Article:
There are even special hair salons that specialize in louse removal.  Hair Fairies have salons in both Los Angeles and Manhattan and offer "full service" lice removal, which includes evaluations, "nit zapping", and shampooing.  They offer game boys, DVD's and toys to keep children occupied while they go about the labor intensive business of louse removal.  Cost?  Hair Fairies charges $75 an hour and give a 14 day guarantee.

Kids are social and according to Hair Fairies (http://www.hairfairies.com/services.html) their salon seems to get a substantial number of repeat customers.

Years ago, my wife and I adopted a child from Korea.  He was a little over two years old, we named him Tim, and he was delightful as he learned about America and his new American parents.  We too learned a great deal from him.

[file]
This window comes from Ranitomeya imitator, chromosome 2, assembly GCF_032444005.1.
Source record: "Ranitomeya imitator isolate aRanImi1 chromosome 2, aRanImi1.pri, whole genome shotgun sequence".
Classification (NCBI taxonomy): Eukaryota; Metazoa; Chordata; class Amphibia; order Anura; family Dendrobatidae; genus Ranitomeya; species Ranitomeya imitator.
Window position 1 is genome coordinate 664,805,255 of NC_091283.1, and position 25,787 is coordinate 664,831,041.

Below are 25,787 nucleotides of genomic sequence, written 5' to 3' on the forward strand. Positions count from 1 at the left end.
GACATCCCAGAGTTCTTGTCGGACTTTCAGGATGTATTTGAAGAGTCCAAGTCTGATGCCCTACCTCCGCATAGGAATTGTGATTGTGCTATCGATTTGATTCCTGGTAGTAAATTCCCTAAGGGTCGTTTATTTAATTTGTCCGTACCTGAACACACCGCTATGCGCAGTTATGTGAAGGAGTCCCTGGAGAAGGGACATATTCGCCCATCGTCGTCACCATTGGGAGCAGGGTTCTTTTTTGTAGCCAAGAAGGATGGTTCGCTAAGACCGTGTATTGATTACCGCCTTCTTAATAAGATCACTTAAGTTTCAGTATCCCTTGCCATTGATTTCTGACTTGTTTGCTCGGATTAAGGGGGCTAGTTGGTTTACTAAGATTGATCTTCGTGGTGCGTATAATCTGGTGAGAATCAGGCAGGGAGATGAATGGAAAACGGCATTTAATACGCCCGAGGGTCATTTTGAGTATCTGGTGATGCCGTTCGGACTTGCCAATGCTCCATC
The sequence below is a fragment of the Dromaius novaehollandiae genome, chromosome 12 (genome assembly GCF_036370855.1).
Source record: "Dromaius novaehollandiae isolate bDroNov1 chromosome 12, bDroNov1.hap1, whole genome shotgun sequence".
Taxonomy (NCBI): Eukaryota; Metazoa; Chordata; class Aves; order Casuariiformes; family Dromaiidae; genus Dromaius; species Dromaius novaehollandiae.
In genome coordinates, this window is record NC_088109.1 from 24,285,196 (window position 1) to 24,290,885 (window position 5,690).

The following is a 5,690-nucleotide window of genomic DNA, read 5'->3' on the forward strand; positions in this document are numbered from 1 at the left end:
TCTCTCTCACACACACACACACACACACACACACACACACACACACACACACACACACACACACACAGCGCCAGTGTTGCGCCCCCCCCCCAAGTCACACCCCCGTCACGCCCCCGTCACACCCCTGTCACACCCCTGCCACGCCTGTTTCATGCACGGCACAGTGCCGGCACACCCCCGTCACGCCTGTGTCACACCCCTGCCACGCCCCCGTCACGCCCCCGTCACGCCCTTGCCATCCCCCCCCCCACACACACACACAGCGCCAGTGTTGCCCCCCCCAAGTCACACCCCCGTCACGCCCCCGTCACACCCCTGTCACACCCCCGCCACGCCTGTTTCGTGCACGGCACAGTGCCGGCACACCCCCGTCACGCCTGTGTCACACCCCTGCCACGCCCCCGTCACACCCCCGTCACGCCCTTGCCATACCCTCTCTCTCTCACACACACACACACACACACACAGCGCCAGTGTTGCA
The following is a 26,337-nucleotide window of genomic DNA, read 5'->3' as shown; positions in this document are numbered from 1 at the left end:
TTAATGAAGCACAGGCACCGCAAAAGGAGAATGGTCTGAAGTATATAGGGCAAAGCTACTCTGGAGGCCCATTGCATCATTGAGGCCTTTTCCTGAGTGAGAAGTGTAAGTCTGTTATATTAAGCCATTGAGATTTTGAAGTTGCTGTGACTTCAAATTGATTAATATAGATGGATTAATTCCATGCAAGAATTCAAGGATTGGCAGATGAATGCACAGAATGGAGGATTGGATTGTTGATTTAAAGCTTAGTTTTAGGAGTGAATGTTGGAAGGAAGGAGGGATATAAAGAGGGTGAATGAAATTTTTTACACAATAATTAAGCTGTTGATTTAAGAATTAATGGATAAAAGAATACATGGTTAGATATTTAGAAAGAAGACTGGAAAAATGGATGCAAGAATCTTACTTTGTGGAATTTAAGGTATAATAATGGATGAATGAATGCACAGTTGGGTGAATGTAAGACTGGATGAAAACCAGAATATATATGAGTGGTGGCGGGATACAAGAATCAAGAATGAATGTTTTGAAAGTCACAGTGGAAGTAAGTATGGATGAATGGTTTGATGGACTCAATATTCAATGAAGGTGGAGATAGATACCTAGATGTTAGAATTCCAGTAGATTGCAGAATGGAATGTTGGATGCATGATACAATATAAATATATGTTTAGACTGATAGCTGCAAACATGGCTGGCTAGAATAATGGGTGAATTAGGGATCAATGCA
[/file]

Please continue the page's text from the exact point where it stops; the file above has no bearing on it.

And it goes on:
My wife took him to the doctor for a routine check up.  I remained in the waiting room entertaining my self by reading a two year old Newsweek magazine.  I felt that I needed to catch up on two year old news.  After a while, time seemed to stop and  I started feeling very sleepy and very bored.  Finally my wife and new son emerged from the hallway behind the receptionist's desk. 

"Well," said I standing up and stretching.  "How did it go?"

My wife did not smile only said: "Put your magazine down, I'll tell you about the exam in the car." 

It was evident to me that she did not want to say anything in a public place.   We finally reached the closed safety of my old Volvo wagon. 

My wife appeared close to tears.  "The doctor says that we have head lice.  We got them from Tim, and he probably brought  them from Korea."

"What do you mean by we?"  I asked. 

"There is a very good chance that the whole family is infected," Groaned my wife.

"What are we supposed to do?"  I asked.

"We are supposed to use a lice comb and then a delousing shampoo.  The doctor gave me a free sample, that I put in my purse."